A Jewish Cooperative Bank was established by rabbi Mosze Arahn in Chorzele prior to the First World War. The board (apart from the creator himself) included: Mordechaj Biran, Aaron Motel Bekerman, Tewie Fater, Mordechaj Mendel Ferberowicz, Mosze Kowal and A. M. Adler. The bank granted loans for small merchants and craftsmen. The list of its leaders included: Mordechaj Mendel Frydnian, Mordechaj Przysuskier and Mosze Szlomo Lwawi. In the beginnings of the 20th century an illegal “Workers Library” was active in the Jewish community, a branch of the Jewish Literary Association from Petersburg. It was founded by Zionists’ supporters: Mosze Lachower, Mosze Nickin, Mordechaj Ajzensztat, Debora Lachower and Lea Lichtensztajn. A self-education circle of the “Chowewej Cijon” organization was established on the initiative of rabbi J. L. Kowalski in 1898. The Zion Association was founded in 1900 and had around 50 active member. It was created by Kowla Jakow Lis, who came from Kowel. The propagation of the national-Jewish idea resulted in the first migrations to Palestine. Mordechaj Ajzensztat, Eliezer Mar-Chaim and Symcha Adler all left Chorzele in 1911. The “Cherwa Torah” organization had its seat in the old bet ha-midrash. The burial brotherhood “Chewra Kadisha” and the “Linas Chacedek” brotherhood helping the poor and the needy dealt with charity.

All Jews were deported from Chorzele by the Russians during the first weeks of the First World War, due to their supposed pro-German attitudes. Some of them returned, but were deported deep into the Russian Empire, if caught. Fajwisz Szafran shared that fate with a Jewish woman, who returned to rescue the Torah rolls. Many Jews found refuge in Przasnysz. During the Polish-Soviet War (1919-1921) the so-called Polish Blue-Army of General Haller was stationed in Chorzele. The army allowed itself many abuses during that period. One day the soldiers begun to chase rabbi Mordechaj Chaim Sokolower just to cut his beard. The rabbi was rescued by a Polish woman Helena Chogan, who, carrying a picture of Jesus in her hands, covered the rabbi. The Jewish population had its representative in the town authorities from November, 1918 till 1939. Some of the Jewish activists, with utmost revolutionary inclinations, supported the Soviets and participated in the newly created authorities, when Chorzele was captured by the Soviet army in 1920. Abraham Michał Adler became the vice-leader of the Local Revolutionary Committee. The actual or just supposed cooperation with the Bolsheviks in the murder of the Polish servicemen taken prisoner after the first Chorzele battle, resulted in over a dozen Jews being sentenced to death after the town was re-captured by the Polish army. For several days following that event the town became stage for anti-Semitic riots. A public two-grade Jewish school was created in the school year 1918/1919. After graduating from the fourth grade pupils continued their education in the fifth grade of the public school. Both schools were merged in 1930.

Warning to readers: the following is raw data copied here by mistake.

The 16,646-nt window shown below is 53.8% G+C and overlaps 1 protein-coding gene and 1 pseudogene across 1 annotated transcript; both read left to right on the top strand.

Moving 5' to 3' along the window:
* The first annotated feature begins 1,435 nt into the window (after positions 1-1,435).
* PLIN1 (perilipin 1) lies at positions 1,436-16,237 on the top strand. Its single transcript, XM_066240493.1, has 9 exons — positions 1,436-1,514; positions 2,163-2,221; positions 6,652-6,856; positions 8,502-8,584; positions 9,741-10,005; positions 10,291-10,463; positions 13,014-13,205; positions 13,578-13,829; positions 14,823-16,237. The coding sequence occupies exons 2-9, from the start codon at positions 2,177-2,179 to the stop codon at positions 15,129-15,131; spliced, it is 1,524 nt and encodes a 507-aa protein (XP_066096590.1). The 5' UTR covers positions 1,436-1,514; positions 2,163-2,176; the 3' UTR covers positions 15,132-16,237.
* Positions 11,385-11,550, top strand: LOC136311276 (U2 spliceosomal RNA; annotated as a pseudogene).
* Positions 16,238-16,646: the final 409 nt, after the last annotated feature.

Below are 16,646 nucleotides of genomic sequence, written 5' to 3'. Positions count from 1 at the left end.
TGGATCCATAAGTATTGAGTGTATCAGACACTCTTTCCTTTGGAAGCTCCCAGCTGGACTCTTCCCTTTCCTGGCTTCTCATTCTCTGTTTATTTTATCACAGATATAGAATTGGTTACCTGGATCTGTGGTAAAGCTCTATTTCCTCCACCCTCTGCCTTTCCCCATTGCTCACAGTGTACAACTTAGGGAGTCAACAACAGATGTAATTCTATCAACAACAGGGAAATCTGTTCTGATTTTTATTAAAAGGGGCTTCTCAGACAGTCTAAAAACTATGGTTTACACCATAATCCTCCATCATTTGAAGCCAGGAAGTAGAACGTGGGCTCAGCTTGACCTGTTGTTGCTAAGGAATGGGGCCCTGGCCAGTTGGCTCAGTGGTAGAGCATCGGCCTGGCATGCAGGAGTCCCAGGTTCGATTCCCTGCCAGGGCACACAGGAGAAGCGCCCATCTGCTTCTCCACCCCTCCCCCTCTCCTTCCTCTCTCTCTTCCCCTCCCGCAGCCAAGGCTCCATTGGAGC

The most influential organization in the Jewish community between the two World Wars was “Agudas Isroel”. On August 14th and 15th, 1932 a convention of over 200 delegates from the Chiechanow, Makow, Mława, Przasznysz and Pułtusk counties of the “Szlomej Emunej Isroel” organization was held in Chorzele. The participants visited the poultry farm created by the members of “Cejrej Agudas Isroel” at the Rembielin estate near Chorzele (owned by Mosze Ćwikowski). Ben Cjon Sokołower, son of the rabbi, was member of the “Aguda” youth organization. Many of the chalucy Jews emigrated to Palestine – including Fajwisz Szafran, Dawidson and Center. Following the Zionist propaganda efforts around 150 Jews emigrated to Palestine between the two World Wars. In 1935 they founded the Chorzele Compatriot Association in Palestine. Mosze Karmi was elected its leader. The Jewish Credit Cooperative was created in 1920 with 148 members.[1.2]

After the outbreak of the Second World War all Jews, excluding just 3 families, left Chorzele. Some of them returned. The Nazis began to concentrate the Jews from the nearby villages. They were forced to demolish the synagogue, the bet ha-midrash and the mikvah. An open ghetto was created in the Jewish quarter. The inhabitants were gradually sent to other ghettos. There were 450 Chorzele Jews in the Warsaw ghetto. The others were sent to Maków Mazowiecki, Legionowo and Węgrowo. The ghetto was finally eliminated on December 8th, 1941. The remaining inhabitants were deported to the Maków Mazowiecki ghetto, where they remained untill November, 1942. They were then sent to the intermediate camp in Mława, where they awaited transports to extermination camps in Treblinka and Auschwitz.[1.3]

  • [1.1] Księga adresowa Polski (wraz z W.M. Gdańskiem) dla handlu, przemysłu, rzemiosł i rolnictwa 1929, Warszawa 1929, p. 1959-1960; Janusz Szczepański, Społeczność żydowska Mazowsza w XIX-XX wieku, Wyższa szkoła Humanistyczna imienia Aleksandra Gieysztora w Pułtusku, Pułtusk 2005, passim.
  • [1.2] Sefer Kehilah Chorzel, ed. L. Lusz, Tel Awiw 1967, passim; Radosław Waleszczak, Przasnysz i powiat przasnyski w latach 1866-1939. Zarys dziejów, Przasnysz 1999, p. 309; Janusz Szczepański, Społeczność..., passim.
  • [1.3] Michał Grynberg, Żydzi w rejencji ciechanowskiej 1939-1942, Państwowe Wydawnictwo Naukowe Warszawa 1984, passim; Sefer Kehilah..., passim.